Guy Ritchie’s live action remake of Disney’s animated classic Aladdin is fun and flashy, but lacks the wild spontaneity and show-stopping quality in its musical numbers that made the original so endearing.
The Production: 3.5/5
“Street rat” Aladdin (Mena Massoud) meets Princess Jasmine (Naomi Scott) in the markets of Agrabah, saving her from being accused of shoplifting. He falls in love with her, but they are forbidden to be married since he is not a prince. Until one day, Aladdin is offered the chance by Sultan advisor Jafar (Marwan Kenzari) to retrieve a magic lamp from the Cave of Wonders. Aladdin succeeds in finding the lamp, but is trapped inside the cave when he is double-crossed by Jafar, and unleashes a blue genie (Will Smith), who grants him three wishes. Aladdin uses one of his wishes to get closer to Jasmine, but the power-hungry Jafar soon learns of the ruse, hoping to steal the lamp back from Aladdin and unseat the Sultan (Navid Negahban) once and for all.
Disney’s live action output over the last few years has been primarily live action remakes of their animated classics, ranging from the interesting and original (Maleficent) to very good (Cinderella, Beauty and the Beast) to the mediocre (Dumbo). Guy Ritchie’s Aladdin remake falls somewhere in-between Dumbo and Beauty and the Beast. As usual for the director, Aladdin is very much eye-candy, with gorgeous set design and using multiple frame rates to achieve some eye-popping visuals. The two leads, Mena Massoud and Naomi Scott, are very good as the two star-crossed lovers to-be, although the real on-screen chemistry belongs to Jasmine’s hand maiden Dalia (former SNL cast member Nasim Pedrad) and Genie (Will Smith), one of the few original additions to this remake. As good as Smith is as Genie, and he does have a few truly comedic moments, his performance is often dwarfed by that of Robin Williams, who truly made Genie his own in the 1992 animated original, a perfect marriage of comedic voice acting and animation. To hamper the character of Genie even more in this version, his two musical numbers come nowhere near the show-stoppers that they were in the 1992 version, Friend Like Me and Prince Ali. They are perfectly fine here, but just don’t have the spontaneity and manic charisma that Robin Williams and the animators brought to those songs. This live action of Aladdin is certainly well done and very entertaining, but pales in comparison to the original on most counts.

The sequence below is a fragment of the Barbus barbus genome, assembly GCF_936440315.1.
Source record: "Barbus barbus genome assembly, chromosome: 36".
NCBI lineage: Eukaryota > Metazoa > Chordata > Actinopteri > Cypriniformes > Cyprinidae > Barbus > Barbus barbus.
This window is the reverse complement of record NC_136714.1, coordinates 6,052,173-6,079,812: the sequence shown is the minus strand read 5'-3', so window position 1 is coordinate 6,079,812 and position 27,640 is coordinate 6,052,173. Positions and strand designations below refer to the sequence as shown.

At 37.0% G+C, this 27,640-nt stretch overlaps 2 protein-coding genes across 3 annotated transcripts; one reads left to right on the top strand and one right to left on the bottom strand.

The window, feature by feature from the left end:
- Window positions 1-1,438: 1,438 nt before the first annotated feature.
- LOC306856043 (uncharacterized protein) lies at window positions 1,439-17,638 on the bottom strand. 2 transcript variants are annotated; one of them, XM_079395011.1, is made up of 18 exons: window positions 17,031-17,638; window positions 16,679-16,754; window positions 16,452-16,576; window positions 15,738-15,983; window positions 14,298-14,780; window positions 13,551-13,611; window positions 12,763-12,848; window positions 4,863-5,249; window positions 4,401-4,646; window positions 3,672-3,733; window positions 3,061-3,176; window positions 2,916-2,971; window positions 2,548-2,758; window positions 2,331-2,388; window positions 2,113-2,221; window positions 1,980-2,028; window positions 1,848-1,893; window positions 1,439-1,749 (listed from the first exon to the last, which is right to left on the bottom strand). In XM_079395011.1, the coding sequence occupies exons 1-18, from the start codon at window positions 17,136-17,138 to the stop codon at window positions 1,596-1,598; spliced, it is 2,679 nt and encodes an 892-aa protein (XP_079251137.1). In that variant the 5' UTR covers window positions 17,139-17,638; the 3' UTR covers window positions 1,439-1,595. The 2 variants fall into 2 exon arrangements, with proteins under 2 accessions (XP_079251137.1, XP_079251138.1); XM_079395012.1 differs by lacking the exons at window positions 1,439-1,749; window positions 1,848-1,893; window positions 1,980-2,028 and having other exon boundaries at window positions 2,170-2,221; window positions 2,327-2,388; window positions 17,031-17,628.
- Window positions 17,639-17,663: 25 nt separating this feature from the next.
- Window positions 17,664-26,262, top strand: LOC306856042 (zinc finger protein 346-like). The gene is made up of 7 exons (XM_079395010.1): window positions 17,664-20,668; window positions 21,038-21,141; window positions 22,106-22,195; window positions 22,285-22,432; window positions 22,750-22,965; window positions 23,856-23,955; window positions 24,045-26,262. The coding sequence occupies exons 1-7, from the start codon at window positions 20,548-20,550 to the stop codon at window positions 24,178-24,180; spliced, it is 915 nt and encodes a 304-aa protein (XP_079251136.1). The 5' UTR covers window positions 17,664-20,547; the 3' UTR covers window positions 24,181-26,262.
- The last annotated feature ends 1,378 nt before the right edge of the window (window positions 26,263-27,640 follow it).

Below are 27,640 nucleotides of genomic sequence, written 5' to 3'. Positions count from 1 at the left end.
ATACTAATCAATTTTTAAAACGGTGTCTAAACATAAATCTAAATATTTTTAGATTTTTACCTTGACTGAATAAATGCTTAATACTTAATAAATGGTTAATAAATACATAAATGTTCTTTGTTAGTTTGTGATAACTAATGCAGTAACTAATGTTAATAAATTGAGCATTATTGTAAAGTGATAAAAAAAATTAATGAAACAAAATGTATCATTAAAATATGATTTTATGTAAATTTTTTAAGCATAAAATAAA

3D Rating: NA
Aladdin was captured in 2.8k and 3.4k resolutions using Arri Alexa Mini and SXT cameras, and I suspect it was likely completed as a 2K digital intermediate (with an aspect ratio of 2.39:1) considering the amount of visual effects work that was completed for the film. Disney’s UHD release contains an upscaled 2160p transfer with HDR10 high dynamic range. While the UHD may appear darker at first than its Blu-ray counterpart, I found the Blu-ray to appear almost washed out in some cases, with many of the colors appearing almost too vivid. The UHD tones them down a bit, but also allows for better shading of those colors, providing much more visual information, particularly in the multi-colored costumes. Pay particular attention to Aladdin’s red vest, which has a much more distinct pattern on the UHD than it does on Blu-ray. Contrast is better controlled on the UHD, with deeper blacks with greater shadow detail and daytime exteriors that do not appear blown out.